1. Pack a Variety of Entertainment
“Mom, are we there yet?” “Dad, how much longer?” “I’m bored”
How many times have you heard these things during a short little road trip or vacation? If it’s anything like us, then it can be one too many times!
This is why it is so important to pack a variety of entertainment options. Some of the items that we bring with us (before we resort to screens) are:
- Travel bingo – Everybody loves a good ole game of bingo, and we try to make it more fun by having a reward for whoever wins!
- Books – Each of our girls can bring a book or two with them into the truck. We also have some books that always stay in the truck.
- Coloring books – We definitely have our fair share of half-colored coloring books in the back of our truck. …Not to mention broken crayons and dried-out markers with missing caps!
- Homeschooling/extra learning materials – We love to have our kids learn more about the area we are traveling to. We sometimes print off some information sheets so they can learn a few special facts related to wherever we are headed.
2. Plan Fun Stops
If we have an extra-long day of driving ahead of us, which for us is anything over three hours, then we know we need to schedule a stop that is not just for bathroom breaks but also something we can get out and do.
Once we have our route planned, we try to find something along the way that might be a great way to get out and stretch the legs but also be fun.
Whether you are traveling in a motorhome or a towable (a fifth-wheel in our case), you can likely find a place to park and take an extended break.
For us, this may even mean finding a shopping center with a pet store where there is room to park so we can get out and let our girls just walk around the store and look at all the animals.
Remember, it doesn’t always have to be extravagant; sometimes the easiest thing is the best thing!
3. Junior Ranger Program
Take advantage of the Junior Ranger programs available in many national and state parks. It’s an educational and fun way for kids to engage with the natural environment and history of the area.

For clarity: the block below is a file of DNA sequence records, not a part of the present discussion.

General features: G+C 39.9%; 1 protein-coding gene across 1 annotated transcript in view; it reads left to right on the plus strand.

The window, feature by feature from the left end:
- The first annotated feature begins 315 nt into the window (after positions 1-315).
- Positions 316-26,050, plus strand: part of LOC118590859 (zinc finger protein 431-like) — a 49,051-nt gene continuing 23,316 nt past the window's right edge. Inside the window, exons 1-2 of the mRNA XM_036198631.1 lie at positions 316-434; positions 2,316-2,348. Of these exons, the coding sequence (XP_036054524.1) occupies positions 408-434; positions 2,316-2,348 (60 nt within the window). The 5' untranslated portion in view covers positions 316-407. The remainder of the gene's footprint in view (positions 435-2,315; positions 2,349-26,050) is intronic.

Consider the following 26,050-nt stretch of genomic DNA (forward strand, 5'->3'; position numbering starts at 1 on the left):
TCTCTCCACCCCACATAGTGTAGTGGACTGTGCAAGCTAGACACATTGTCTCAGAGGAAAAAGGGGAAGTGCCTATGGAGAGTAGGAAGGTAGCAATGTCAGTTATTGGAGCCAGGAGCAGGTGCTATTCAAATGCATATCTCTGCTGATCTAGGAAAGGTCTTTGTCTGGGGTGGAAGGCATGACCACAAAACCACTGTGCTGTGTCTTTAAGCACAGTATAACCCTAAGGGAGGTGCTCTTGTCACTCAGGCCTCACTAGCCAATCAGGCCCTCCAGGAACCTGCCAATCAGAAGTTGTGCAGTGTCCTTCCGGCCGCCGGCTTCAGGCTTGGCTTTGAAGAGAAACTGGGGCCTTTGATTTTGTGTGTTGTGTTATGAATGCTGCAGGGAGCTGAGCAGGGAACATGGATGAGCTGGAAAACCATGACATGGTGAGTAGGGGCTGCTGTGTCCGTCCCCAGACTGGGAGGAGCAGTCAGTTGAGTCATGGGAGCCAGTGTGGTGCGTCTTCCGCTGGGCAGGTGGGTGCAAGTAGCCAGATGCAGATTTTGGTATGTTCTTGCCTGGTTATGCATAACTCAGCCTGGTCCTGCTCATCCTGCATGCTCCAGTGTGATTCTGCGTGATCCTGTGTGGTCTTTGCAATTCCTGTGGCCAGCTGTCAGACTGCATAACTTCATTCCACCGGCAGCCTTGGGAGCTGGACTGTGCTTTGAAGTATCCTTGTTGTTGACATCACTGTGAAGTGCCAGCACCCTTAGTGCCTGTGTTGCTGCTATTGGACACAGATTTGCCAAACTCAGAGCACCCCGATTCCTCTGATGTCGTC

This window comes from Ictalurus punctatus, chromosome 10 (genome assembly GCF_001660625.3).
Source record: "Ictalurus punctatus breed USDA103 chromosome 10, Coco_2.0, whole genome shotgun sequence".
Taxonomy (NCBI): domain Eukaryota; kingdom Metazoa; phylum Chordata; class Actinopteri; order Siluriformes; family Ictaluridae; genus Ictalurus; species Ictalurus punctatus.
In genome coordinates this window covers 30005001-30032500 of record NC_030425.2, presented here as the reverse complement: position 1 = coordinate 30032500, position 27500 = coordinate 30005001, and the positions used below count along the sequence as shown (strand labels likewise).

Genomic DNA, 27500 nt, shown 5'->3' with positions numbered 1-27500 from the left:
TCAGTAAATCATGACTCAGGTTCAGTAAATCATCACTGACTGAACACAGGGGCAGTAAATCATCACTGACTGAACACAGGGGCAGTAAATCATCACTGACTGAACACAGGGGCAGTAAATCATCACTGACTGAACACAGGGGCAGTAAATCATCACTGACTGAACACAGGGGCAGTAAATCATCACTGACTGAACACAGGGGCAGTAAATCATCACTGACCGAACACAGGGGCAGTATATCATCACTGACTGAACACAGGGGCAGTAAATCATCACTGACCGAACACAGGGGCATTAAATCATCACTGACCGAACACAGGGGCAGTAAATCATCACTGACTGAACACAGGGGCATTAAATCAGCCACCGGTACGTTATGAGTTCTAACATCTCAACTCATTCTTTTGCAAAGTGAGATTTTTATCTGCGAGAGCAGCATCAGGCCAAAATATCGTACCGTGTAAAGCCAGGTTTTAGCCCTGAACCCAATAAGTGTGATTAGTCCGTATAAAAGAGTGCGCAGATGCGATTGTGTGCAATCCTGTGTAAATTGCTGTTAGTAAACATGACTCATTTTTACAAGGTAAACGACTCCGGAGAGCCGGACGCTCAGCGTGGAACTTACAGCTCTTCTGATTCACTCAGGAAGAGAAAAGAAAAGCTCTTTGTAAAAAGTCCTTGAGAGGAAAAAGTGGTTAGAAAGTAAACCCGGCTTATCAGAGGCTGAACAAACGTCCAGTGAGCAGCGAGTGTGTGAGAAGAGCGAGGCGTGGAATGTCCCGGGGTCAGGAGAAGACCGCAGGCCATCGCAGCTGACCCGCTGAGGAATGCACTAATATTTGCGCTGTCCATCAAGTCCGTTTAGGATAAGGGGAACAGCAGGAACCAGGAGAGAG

Ask about these programs not just at national parks but at state parks as well. Some city or county parks may offer similar programs. We view these as additional learning opportunities that allow us to find out more about the local culture and heritage and help to keep the kids engaged.
Most parks also provide a learning booklet that we then utilize as an activity inside the truck during travel days.
4. Meal Planning
Snacks and meals can make or break a travel day or road trip with kids.
Ask me how I know!
Our travel day meal planning and prep starts the night before.
We try to make a meal we enjoy the night before and then plan on having leftovers for dinner on travel day so we don’t have to worry about cooking a whole meal. It needs to be something that the kids will like two nights in a row.
Since we are traveling with a fifth-wheel, we do have access to our kitchen if need be, but that would require us to put out a slide, so we personally prefer not to do that and just pack our lunches and snacks.
And, yes, it is important to make the word “snack” plural.
Our pro tip here is to pack a cooler with lunches and plenty of snacks to keep everyone happy!
5. Travel Games
Similar to packing entertainment, we like to also play visual games so our kids can look out the windows and see the area that we are driving through.
We love playing “I Spy” or “First Person to Spot….”
This keeps the kids engaged in really looking out to see the new areas we are exploring.
For example, we were driving through Colorado and all we wanted to see was our first moose! So, we had a game going of first person to see a moose gets to choose dessert! We ended up finally seeing our first moose, but we also spotted different types of trees and mountain landscapes that we then later went back to learn more about!